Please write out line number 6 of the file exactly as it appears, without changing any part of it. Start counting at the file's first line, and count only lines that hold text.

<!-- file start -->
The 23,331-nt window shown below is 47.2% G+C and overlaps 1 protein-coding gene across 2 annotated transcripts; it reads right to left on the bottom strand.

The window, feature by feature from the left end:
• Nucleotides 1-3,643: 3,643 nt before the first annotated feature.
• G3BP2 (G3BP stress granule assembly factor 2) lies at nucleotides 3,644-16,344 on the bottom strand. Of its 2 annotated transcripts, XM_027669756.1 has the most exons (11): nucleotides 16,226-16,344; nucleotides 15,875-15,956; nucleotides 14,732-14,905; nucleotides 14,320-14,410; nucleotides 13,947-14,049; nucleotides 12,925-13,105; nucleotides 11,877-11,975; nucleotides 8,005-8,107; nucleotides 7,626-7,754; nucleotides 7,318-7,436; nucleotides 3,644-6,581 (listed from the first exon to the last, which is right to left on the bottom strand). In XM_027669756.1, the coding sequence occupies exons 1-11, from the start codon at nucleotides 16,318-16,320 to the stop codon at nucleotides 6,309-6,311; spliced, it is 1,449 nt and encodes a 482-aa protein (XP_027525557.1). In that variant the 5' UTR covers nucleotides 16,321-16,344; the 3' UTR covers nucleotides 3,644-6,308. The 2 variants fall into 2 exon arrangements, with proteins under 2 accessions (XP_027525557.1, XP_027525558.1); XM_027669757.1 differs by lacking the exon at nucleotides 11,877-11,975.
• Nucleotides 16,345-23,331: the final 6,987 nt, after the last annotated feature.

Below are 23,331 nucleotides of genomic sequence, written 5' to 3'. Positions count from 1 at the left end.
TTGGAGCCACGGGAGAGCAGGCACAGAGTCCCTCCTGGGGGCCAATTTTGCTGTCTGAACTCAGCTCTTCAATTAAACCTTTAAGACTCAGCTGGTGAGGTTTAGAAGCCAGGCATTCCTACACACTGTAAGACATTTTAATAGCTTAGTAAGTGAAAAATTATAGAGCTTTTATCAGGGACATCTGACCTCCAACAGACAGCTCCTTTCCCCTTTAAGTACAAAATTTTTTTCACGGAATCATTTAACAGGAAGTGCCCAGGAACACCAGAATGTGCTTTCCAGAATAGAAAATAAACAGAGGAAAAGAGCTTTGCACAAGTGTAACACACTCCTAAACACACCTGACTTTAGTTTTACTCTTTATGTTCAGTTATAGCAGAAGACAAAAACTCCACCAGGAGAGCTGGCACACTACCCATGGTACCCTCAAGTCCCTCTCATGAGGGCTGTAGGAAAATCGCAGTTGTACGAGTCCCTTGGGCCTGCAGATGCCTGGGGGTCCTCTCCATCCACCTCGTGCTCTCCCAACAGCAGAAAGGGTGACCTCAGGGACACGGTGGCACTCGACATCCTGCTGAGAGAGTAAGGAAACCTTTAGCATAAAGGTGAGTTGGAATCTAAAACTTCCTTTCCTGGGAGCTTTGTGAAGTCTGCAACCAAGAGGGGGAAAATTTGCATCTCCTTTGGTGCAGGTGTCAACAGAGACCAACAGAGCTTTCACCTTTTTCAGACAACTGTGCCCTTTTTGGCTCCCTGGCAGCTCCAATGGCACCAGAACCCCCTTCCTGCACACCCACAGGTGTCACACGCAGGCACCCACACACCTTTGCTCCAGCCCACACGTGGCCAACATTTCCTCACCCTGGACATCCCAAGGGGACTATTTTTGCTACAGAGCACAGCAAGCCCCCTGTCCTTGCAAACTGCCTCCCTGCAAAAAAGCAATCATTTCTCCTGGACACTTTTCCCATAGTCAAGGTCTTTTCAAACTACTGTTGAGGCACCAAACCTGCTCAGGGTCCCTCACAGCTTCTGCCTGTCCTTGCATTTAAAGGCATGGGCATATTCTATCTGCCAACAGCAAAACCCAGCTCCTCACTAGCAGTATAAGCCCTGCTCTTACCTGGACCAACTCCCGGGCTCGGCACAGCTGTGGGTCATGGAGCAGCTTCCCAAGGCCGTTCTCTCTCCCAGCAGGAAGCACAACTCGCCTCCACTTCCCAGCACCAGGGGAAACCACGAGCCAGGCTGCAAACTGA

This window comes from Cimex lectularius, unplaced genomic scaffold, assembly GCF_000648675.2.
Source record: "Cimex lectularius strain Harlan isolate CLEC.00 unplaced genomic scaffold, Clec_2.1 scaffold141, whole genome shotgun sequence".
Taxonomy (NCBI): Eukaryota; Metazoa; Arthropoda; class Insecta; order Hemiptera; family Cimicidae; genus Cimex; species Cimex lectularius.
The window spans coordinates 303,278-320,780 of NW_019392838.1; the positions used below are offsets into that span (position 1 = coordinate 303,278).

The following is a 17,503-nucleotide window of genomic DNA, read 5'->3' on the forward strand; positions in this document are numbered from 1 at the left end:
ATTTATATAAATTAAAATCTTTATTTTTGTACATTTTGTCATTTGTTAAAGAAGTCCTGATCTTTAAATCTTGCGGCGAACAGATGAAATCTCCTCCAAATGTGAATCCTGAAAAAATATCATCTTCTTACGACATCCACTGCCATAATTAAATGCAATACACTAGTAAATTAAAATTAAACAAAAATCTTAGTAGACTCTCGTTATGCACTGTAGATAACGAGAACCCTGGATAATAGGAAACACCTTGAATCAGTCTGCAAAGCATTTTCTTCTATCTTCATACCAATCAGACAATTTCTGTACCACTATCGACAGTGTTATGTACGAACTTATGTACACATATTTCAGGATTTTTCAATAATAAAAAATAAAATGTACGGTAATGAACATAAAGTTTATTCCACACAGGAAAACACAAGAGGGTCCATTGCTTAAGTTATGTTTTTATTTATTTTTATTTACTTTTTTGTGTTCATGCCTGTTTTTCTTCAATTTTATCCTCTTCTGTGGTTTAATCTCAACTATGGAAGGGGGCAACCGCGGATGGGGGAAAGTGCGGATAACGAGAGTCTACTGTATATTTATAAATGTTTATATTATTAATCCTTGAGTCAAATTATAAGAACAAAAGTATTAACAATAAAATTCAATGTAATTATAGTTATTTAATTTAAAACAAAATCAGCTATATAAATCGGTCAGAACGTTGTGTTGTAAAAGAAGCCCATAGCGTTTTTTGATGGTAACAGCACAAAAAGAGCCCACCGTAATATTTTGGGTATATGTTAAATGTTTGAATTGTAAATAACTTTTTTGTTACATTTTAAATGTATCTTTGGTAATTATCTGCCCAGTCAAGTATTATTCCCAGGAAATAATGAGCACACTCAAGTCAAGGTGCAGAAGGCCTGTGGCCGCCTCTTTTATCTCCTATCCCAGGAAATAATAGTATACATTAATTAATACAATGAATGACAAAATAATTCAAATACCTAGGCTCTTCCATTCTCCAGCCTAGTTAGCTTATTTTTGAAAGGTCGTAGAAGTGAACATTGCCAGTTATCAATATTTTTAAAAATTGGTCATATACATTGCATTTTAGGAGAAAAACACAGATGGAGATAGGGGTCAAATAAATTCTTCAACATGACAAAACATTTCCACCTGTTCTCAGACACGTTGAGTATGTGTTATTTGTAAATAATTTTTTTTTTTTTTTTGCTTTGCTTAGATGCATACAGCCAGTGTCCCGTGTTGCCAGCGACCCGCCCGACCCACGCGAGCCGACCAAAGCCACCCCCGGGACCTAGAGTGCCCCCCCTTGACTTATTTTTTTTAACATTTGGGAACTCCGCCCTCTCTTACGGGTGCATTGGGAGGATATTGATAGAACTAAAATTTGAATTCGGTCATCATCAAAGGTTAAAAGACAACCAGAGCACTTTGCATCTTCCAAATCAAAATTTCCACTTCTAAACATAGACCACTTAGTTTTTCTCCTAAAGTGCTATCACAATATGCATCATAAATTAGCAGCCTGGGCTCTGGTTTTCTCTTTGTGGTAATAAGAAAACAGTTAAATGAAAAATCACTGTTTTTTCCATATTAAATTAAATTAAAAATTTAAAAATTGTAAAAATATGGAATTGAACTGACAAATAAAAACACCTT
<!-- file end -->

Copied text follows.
Below are 23,331 nucleotides of genomic sequence, written 5' to 3'. Positions count from 1 at the left end.